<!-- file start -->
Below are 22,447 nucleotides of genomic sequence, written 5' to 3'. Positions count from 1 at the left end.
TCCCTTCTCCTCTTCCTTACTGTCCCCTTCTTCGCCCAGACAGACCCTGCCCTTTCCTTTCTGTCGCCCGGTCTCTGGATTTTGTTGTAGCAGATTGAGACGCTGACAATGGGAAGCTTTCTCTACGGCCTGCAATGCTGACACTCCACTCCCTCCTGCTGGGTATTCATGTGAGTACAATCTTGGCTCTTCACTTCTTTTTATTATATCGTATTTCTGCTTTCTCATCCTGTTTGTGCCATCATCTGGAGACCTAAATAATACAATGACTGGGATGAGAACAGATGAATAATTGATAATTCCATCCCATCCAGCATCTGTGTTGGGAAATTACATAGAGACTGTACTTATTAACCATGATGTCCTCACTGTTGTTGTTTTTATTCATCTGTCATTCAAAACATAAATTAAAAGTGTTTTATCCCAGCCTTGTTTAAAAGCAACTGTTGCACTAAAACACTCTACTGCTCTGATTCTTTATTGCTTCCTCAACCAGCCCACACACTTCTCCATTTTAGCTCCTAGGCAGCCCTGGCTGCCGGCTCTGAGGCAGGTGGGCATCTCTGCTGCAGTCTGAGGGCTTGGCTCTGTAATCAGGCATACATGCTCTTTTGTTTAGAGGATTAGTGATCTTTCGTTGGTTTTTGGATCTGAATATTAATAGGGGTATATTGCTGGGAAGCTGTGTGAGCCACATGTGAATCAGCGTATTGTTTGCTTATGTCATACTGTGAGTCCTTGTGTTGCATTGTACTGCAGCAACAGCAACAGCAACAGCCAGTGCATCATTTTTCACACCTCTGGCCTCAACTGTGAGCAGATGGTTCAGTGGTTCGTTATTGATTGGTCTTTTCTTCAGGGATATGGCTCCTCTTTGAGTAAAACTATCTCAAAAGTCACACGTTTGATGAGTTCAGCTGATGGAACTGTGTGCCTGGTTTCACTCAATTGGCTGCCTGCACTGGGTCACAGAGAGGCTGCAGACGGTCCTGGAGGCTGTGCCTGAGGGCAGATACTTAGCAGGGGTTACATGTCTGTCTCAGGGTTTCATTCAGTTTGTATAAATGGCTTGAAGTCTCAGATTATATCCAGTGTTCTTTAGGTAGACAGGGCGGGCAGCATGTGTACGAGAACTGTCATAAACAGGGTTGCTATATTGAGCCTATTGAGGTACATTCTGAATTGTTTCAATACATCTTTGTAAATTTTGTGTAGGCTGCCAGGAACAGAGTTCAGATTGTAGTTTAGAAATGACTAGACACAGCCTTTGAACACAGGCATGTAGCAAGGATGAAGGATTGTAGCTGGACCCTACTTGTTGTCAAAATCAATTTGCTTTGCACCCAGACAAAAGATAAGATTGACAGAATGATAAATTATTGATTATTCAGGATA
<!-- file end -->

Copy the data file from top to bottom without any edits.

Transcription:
Below are 22,447 nucleotides of genomic sequence, written 5' to 3'. Positions count from 1 at the left end.
TCCCTTCTCCTCTTCCTTACTGTCCCCTTCTTCGCCCAGACAGACCCTGCCCTTTCCTTTCTGTCGCCCGGTCTCTGGATTTTGTTGTAGCAGATTGAGACGCTGACAATGGGAAGCTTTCTCTACGGCCTGCAATGCTGACACTCCACTCCCTCCTGCTGGGTATTCATGTGAGTACAATCTTGGCTCTTCACTTCTTTTTATTATATCGTATTTCTGCTTTCTCATCCTGTTTGTGCCATCATCTGGAGACCTAAATAATACAATGACTGGGATGAGAACAGATGAATAATTGATAATTCCATCCCATCCAGCATCTGTGTTGGGAAATTACATAGAGACTGTACTTATTAACCATGATGTCCTCACTGTTGTTGTTTTTATTCATCTGTCATTCAAAACATAAATTAAAAGTGTTTTATCCCAGCCTTGTTTAAAAGCAACTGTTGCACTAAAACACTCTACTGCTCTGATTCTTTATTGCTTCCTCAACCAGCCCACACACTTCTCCATTTTAGCTCCTAGGCAGCCCTGGCTGCCGGCTCTGAGGCAGGTGGGCATCTCTGCTGCAGTCTGAGGGCTTGGCTCTGTAATCAGGCATACATGCTCTTTTGTTTAGAGGATTAGTGATCTTTCGTTGGTTTTTGGATCTGAATATTAATAGGGGTATATTGCTGGGAAGCTGTGTGAGCCACATGTGAATCAGCGTATTGTTTGCTTATGTCATACTGTGAGTCCTTGTGTTGCATTGTACTGCAGCAACAGCAACAGCAACAGCCAGTGCATCATTTTTCACACCTCTGGCCTCAACTGTGAGCAGATGGTTCAGTGGTTCGTTATTGATTGGTCTTTTCTTCAGGGATATGGCTCCTCTTTGAGTAAAACTATCTCAAAAGTCACACGTTTGATGAGTTCAGCTGATGGAACTGTGTGCCTGGTTTCACTCAATTGGCTGCCTGCACTGGGTCACAGAGAGGCTGCAGACGGTCCTGGAGGCTGTGCCTGAGGGCAGATACTTAGCAGGGGTTACATGTCTGTCTCAGGGTTTCATTCAGTTTGTATAAATGGCTTGAAGTCTCAGATTATATCCAGTGTTCTTTAGGTAGACAGGGCGGGCAGCATGTGTACGAGAACTGTCATAAACAGGGTTGCTATATTGAGCCTATTGAGGTACATTCTGAATTGTTTCAATACATCTTTGTAAATTTTGTGTAGGCTGCCAGGAACAGAGTTCAGATTGTAGTTTAGAAATGACTAGACACAGCCTTTGAACACAGGCATGTAGCAAGGATGAAGGATTGTAGCTGGACCCTACTTGTTGTCAAAATCAATTTGCTTTGCACCCAGACAAAAGATAAGATTGACAGAATGATAAATTATTGATTATTCAGGATA